Technology

Yamaha CL1 In-Use

7/01/2013 5:00 AM Eastern

I had two shows booked in to mix FOH and record a new UK soul singer.

 

The venue’s console wasn’t going to cut it for me to mix the band, set up monitor mixes and multi-track both shows. A few weeks earlier, I’d been invited to visit Yamaha headquarters in Milton Keynes to test drive the CL Series.

I felt right at home within minutes. The CL has the functionality of the LS9 and the workflow, layout and big-boy attitude of the M7CL, all poured into a slick and ergonomic desk. I immediately spec’d it for my upcoming shows.

On show day, I had the console and a Rio1608-D I/O rack to rig. With the CL, there’s nothing more straightforward. One Cat5e (or Cat6) cable is all it takes, and all your ins and outs have been plumbed into the console. All I had to do was take the XLRs from the house multicore, feed them into the Rio, Ethernet the Rio into the console, and voilà! We got sound.

When it came to the recording part, once again, things couldn’t have been simpler. This is where the Dante-enabled functionality comes into play. I have Dante Virtual Soundcard (DVS) installed on the laptop, and all I had to do was take another Ethernet feed from the CL’s secondary port into the computer’s Ethernet port. With DVS enabled, I dove into Audinate’s Dante Controller, assigned the CL’s outputs to my Mac’s inputs, and I had all my channels show up in Logic, ready to record—16 channels, one cable!

Rigging this system was fast, giving me loads of spare time to focus on miking up the band, ringing out the P.A. and making sure all monitor feeds were clean and good to go.

The band lineup was pretty standard, with kit (kick, snare, hats, rack, floor, extra snare, overheads), bass D.I., two mono keys, guitar, acoustic D.I. and lead vocals. Soundcheck went smoothly, starting with the kit and bass, guitars and keys to follow, and finishing up with the vocal.

Although I’m a huge analog console fan for live work, I found the CL to be really fast. All the important functions like gain, phantom power, phase and EQ are right on the center section of the desk. Simply select the channel you’re working on, and all the functions default to that channel.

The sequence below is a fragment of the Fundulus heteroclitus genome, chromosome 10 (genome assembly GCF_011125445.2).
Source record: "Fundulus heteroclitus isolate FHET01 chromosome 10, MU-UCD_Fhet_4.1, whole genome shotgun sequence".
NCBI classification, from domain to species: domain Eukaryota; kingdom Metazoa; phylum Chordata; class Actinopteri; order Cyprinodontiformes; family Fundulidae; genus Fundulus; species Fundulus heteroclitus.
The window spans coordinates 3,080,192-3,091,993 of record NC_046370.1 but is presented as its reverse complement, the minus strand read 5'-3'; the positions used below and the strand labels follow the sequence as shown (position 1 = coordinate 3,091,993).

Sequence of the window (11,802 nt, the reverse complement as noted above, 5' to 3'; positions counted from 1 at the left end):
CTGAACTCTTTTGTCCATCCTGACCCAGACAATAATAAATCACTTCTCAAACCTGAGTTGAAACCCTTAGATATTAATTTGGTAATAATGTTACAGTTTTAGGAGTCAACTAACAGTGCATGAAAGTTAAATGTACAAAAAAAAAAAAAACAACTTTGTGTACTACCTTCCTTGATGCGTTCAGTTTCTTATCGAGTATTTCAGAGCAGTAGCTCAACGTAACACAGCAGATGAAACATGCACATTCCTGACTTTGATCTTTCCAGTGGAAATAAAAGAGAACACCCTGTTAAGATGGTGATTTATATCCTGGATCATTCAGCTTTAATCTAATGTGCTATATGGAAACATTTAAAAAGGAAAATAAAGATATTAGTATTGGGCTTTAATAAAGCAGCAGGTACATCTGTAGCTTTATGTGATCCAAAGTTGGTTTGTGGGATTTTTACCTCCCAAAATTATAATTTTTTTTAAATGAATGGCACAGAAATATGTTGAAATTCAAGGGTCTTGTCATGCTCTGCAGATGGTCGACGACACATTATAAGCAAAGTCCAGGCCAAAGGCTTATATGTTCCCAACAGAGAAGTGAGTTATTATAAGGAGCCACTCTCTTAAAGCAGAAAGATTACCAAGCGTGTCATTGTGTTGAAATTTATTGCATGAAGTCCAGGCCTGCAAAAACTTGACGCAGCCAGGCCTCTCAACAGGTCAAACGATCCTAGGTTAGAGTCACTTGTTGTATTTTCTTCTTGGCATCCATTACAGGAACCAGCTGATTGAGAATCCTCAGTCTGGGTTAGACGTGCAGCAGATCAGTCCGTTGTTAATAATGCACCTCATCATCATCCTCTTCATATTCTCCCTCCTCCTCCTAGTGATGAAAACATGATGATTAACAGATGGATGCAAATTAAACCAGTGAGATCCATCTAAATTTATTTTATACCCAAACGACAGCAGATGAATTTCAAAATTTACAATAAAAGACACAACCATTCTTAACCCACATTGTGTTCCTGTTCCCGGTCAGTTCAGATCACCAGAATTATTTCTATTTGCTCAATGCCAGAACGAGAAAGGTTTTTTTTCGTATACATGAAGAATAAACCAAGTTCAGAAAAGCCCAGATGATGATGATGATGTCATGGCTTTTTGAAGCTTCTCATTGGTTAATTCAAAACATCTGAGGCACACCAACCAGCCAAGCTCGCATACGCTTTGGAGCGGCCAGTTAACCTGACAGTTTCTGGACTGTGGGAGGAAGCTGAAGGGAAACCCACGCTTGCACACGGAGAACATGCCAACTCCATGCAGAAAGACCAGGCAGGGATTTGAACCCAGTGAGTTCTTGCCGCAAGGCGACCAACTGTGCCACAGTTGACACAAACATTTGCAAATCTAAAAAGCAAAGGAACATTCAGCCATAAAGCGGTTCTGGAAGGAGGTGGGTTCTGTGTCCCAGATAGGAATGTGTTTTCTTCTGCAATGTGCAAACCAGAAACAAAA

There’s also access to numerous auxes, buses and DCAs, and the CL comes loaded with some killer effects. In addition to its regular dynamics section, a range of premium-rack plug-ins is also included. The Portico series compressor and EQ sound amazing, and having the UA emulations onboard is a nice sonic bonus, indeed.

Setting up the levels, EQ, dynamics and monitor feeds was a piece of cake. Because you have graphic EQ racks across any output you want, you can fine-tune FOH and all of the monitor sends in great detail without the need for large outboard racks.

Once I’d started bringing up the faders to build the FOH balance, I noticed how big a leap Yamaha’s mic pre design had made. The new pre’s sound so much bigger and warmer than what I’d been used to on analog and digital Yamaha consoles.

The CL is a fabulously versatile console that takes no time to rig, sounds great and allows you to recall your mixes instantly. That recall function was extremely useful when I walked into the venue a week later. I got the console out of the flight case, connected all the cabling, plugged in my USB stick and loaded my settings. Within 15 minutes I was up and running—an FOH engineer’s dream.

Wes Maebe is a UK-based recording, mixing, mastering and live-sound engineer. Check out his work at www.wesonator.co.uk.

For a full review of the CL1, click here.

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